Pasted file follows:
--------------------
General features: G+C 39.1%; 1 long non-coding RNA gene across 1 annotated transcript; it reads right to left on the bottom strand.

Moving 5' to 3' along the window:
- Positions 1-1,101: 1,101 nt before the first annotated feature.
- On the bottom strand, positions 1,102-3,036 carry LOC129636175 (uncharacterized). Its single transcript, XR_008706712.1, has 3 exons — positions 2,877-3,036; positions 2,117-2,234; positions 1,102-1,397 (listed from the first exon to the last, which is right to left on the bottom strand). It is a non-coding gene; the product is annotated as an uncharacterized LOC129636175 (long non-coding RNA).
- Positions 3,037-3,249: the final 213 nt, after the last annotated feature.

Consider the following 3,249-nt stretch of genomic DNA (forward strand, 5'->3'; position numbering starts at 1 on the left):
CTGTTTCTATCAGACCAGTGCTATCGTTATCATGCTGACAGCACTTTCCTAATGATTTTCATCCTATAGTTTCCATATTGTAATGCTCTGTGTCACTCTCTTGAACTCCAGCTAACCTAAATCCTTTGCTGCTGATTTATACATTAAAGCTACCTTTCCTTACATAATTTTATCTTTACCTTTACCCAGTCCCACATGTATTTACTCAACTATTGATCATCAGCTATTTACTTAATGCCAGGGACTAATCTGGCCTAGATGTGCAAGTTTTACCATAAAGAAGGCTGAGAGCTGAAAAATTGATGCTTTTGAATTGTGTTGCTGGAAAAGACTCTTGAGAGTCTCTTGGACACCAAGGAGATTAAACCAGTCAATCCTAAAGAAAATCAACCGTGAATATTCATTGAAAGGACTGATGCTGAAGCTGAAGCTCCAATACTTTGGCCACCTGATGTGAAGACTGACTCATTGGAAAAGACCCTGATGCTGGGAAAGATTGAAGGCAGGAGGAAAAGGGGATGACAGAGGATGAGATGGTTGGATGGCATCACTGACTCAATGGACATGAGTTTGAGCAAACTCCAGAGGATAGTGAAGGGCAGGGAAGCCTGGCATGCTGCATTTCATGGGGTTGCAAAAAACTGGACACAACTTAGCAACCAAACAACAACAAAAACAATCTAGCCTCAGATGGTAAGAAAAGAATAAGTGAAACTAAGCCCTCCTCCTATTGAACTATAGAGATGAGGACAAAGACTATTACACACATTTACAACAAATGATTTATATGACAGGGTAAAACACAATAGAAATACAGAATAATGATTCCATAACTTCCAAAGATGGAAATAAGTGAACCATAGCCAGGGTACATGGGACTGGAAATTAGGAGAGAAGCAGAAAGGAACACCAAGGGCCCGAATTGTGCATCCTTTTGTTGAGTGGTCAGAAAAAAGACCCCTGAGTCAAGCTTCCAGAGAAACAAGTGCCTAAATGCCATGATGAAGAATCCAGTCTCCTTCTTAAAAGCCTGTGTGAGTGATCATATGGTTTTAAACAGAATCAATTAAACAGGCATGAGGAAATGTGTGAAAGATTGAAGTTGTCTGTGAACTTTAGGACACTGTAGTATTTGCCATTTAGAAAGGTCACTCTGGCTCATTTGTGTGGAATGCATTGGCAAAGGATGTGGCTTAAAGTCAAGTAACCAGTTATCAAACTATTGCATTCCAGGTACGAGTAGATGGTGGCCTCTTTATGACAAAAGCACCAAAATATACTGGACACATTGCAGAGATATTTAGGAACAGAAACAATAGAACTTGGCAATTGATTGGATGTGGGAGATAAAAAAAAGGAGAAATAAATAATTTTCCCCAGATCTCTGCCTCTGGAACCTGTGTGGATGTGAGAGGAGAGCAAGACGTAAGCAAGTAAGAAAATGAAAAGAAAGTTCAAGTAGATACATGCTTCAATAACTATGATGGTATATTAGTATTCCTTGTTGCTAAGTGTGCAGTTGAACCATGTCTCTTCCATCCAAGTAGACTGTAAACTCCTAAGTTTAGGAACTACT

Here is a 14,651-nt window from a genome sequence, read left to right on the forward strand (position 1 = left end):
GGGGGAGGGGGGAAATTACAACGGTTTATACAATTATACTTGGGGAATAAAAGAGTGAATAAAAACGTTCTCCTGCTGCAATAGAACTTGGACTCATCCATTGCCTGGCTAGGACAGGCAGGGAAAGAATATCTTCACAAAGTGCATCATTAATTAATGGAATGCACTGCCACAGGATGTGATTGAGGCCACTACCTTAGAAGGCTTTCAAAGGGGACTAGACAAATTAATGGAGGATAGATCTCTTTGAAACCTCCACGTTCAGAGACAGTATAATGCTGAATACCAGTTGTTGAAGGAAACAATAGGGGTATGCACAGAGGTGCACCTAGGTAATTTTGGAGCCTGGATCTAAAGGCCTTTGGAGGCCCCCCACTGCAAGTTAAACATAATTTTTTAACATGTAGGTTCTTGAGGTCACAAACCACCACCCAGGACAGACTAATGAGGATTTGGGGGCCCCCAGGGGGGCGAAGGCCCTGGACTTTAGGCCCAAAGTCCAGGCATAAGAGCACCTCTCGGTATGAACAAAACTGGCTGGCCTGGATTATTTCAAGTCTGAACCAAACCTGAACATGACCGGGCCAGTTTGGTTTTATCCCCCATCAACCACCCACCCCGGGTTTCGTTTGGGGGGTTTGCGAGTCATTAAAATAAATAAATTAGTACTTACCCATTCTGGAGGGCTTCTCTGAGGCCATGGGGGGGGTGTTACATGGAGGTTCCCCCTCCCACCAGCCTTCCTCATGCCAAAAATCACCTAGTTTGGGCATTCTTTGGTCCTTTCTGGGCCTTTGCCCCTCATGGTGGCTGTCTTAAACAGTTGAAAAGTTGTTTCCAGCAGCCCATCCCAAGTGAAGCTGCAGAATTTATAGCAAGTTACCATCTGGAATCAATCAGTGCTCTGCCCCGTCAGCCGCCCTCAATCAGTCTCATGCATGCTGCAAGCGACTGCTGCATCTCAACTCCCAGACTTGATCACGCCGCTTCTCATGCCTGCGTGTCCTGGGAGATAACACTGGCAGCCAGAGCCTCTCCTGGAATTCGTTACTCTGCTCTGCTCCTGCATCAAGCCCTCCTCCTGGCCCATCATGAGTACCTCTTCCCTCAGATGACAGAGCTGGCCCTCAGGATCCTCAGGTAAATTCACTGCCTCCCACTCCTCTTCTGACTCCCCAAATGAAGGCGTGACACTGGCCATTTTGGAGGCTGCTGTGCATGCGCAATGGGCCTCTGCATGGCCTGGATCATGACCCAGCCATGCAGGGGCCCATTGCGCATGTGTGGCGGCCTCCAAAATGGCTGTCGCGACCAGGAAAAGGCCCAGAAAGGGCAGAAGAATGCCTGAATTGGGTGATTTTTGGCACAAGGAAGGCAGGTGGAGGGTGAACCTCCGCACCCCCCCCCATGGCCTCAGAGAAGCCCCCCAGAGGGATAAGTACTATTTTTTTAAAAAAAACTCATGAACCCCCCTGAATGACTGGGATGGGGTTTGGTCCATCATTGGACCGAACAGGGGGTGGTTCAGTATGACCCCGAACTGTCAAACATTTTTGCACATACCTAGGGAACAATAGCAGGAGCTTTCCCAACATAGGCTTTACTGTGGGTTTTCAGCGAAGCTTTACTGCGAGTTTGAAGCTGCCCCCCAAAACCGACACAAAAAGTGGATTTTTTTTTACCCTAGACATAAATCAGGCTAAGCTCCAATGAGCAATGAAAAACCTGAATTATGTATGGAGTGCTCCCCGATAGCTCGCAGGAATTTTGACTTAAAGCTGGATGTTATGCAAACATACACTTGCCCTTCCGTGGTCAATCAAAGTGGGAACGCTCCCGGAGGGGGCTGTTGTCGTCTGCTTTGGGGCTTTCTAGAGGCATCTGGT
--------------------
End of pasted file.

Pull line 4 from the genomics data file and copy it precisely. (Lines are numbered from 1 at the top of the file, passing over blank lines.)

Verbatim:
- On the bottom strand, positions 1,102-3,036 carry LOC129636175 (uncharacterized). Its single transcript, XR_008706712.1, has 3 exons — positions 2,877-3,036; positions 2,117-2,234; positions 1,102-1,397 (listed from the first exon to the last, which is right to left on the bottom strand). It is a non-coding gene; the product is annotated as an uncharacterized LOC129636175 (long non-coding RNA).